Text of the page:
Edible Gardening Series: Question of the Week – Growing in your lanai: sufficient light
By Sarah Bostick and Carol Wyatt-Evens
Gardening in Florida can be incredibly rewarding and incredibly frustrating, at the same time. If you are new to the region, you soon learn that gardening in the Sunshine State can quickly become a full-time job. While our subtropical climate is perfect for growing an abundance of different vegetables, fruits, and herbs, it also can present some overwhelming challenges.
We can help! UF/IFAS Extension Sarasota County agents and staff have created an online edible gardening resource center. The website features short videos from our 25-episode “Edible Gardening Series” webinars, along with blog posts and resources lists for episodes. Get help on an array of topics that befuddle many gardeners.
This week’s Question of the Week:
Does my lanai receive enough sunlight to grow all the vegetables and herbs I want to grow?
Growing edible plants in your lanai comes with a few unique challenges – all of them manageable with some pre-planning. One of those unique challenges is light. Many lanais are designed to filter and lessen the amount of direct sunlight and that can be a problem for many plants. Most plants derive some of the nutrients and energy they need to survive directly from the soil. But plants have an even greater reliance on what they derive from the sun. Access to sunlight is what drives a crucial process called photosynthesis. Photosynthesis is the process in which plants use sunlight, water, and carbon dioxide to create oxygen and sugars. Those sugars provide the plant with the energy it needs to grow and function.
Think about your own body. A human being cannot survive on a diet of just water and vitamins – we must also consume food, which our bodies metabolize into different types of sugars. These sugars are the fuel that keep our bodies going. With that in mind, think about how a plant feeds itself: it pulls water and vitamins out of the soil through its root system. It creates its own food, in the form of sugars, through its interaction with sunlight. The more sunlight a plant has access to, the greater its ability to produce the sugars that fuel its growth. Turns out we aren’t all that different from plants!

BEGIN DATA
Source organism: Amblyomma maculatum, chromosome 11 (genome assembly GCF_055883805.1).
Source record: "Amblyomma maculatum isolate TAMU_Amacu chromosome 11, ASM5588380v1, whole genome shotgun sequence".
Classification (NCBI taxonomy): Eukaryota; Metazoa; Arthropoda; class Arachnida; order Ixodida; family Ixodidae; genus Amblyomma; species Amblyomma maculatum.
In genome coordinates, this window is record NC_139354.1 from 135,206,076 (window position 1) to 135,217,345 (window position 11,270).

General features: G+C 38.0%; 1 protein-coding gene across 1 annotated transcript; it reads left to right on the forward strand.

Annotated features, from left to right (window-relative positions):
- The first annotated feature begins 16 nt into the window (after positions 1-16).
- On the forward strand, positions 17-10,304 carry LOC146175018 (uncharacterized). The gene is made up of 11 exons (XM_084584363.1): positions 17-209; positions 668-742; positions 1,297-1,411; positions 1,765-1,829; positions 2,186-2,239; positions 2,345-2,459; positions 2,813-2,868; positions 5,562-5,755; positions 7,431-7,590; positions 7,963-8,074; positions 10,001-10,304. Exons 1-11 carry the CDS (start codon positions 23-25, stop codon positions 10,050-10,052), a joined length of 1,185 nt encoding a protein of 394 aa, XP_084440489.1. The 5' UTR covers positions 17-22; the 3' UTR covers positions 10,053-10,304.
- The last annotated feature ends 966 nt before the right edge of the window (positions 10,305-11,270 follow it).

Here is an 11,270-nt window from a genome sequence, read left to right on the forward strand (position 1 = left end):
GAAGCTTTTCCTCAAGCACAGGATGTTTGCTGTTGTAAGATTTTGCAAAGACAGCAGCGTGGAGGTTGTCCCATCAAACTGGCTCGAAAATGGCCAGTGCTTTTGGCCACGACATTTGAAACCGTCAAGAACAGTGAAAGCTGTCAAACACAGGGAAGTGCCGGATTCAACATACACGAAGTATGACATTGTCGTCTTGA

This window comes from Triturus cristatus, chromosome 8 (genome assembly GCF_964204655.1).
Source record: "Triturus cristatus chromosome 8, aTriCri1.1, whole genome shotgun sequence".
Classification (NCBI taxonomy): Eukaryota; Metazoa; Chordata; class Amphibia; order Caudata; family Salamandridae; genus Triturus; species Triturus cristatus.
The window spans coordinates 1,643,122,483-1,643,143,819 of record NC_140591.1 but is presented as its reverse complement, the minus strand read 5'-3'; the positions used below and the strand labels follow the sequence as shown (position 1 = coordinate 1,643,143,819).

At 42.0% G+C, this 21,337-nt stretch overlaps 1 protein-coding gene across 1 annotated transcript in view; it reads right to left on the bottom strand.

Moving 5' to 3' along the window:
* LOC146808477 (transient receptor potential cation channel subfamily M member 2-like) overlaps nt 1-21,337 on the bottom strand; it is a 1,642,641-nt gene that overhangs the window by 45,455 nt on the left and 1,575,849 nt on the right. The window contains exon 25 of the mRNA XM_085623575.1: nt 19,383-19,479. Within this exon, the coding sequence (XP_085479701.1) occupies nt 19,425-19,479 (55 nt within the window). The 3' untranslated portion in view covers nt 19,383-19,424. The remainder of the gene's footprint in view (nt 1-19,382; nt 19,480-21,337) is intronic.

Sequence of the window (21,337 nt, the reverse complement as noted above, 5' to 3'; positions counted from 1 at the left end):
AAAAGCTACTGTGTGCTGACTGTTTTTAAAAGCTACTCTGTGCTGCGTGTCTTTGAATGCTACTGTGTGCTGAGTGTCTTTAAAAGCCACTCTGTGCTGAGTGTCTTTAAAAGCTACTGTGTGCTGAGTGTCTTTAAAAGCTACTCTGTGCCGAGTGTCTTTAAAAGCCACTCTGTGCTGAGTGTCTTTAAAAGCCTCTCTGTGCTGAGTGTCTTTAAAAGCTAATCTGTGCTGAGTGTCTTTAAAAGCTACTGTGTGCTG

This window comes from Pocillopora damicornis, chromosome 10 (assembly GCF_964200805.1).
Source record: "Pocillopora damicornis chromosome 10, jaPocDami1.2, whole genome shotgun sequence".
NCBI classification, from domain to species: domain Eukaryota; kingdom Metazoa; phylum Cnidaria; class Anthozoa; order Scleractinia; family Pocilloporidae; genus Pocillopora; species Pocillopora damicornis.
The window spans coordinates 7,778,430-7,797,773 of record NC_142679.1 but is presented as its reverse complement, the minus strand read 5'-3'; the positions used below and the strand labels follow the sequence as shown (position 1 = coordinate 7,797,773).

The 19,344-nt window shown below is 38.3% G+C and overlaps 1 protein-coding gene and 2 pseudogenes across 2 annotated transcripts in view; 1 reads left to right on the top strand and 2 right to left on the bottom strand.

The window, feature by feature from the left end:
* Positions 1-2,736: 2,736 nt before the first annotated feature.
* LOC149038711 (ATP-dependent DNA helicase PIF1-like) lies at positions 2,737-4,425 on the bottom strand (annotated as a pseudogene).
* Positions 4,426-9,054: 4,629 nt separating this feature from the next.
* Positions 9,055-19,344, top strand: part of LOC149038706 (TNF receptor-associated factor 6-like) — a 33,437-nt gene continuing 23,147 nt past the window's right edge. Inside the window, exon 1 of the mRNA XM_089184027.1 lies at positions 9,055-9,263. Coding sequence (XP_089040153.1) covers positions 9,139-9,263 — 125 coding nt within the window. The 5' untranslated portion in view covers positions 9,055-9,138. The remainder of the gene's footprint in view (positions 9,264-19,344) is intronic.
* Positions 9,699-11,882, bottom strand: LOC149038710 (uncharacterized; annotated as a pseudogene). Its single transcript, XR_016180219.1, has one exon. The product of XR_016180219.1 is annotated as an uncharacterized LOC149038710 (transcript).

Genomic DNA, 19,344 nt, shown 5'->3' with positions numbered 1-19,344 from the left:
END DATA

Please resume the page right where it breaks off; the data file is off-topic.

One of the most energy intensive things a plant does during its lifetime is produce fruit. That energy comes from the sugars the plant is producing from sunlight. That means that fruit-producing plants such as tomatoes, eggplant, cucumbers, and squash require much more direct light than plants that are not producing fruits. The larger the fruit, the more energy the plant needs.
So what does all of this mean for growing herbs and veggies on your lanai?
- If your lanai is in shade for much of the day, you will have the best success growing edible plants that do not require as much energy to grow. Some of the edibles that do best with partial shade are parsley, culantro, cilantro, lettuces, salad mixes, arugula, radishes, swiss chard, and kale. Think leafy greens and herbs!
- If your lanai is in full sun all day but made of a material that filters out a lot of sunlight, you can grow the list above plus herbs and veggies such as basil, carrots, beets, turnips, perennial herbs (such as sage, rosemary, oregano, thyme), and edible flowers (such as nasturtiums and marigolds). You can also grow peppers! Believe it or not, peppers are susceptible to sunburn in Florida, so they appreciate filtered full-day sun.
- If your lanai is in full sun most or all of the day and made of a material that filters out very little sunlight, you can grow pretty much everything! If you are interested in growing tomatoes, eggplant, cucumbers, squash, strawberries, or other fruiting crops in your lanai, make sure to place them in the sunniest spot, where they can soak up every bit of sunlight. It is also a great idea to provide tomatoes and cucumbers with a structure to support vertical growth.
The Edible Gardening Series and blog series is a partnership between the following UF/IFAS agents and Sarasota County staff:
- Sarah Bostick, Sustainable Agriculture Agent
- Carol Wyatt-Evens, Chemicals in the Environment Agent
- Mindy Hanak, Community & School Gardens Educator
- Kevin O’Horan, Communications Associate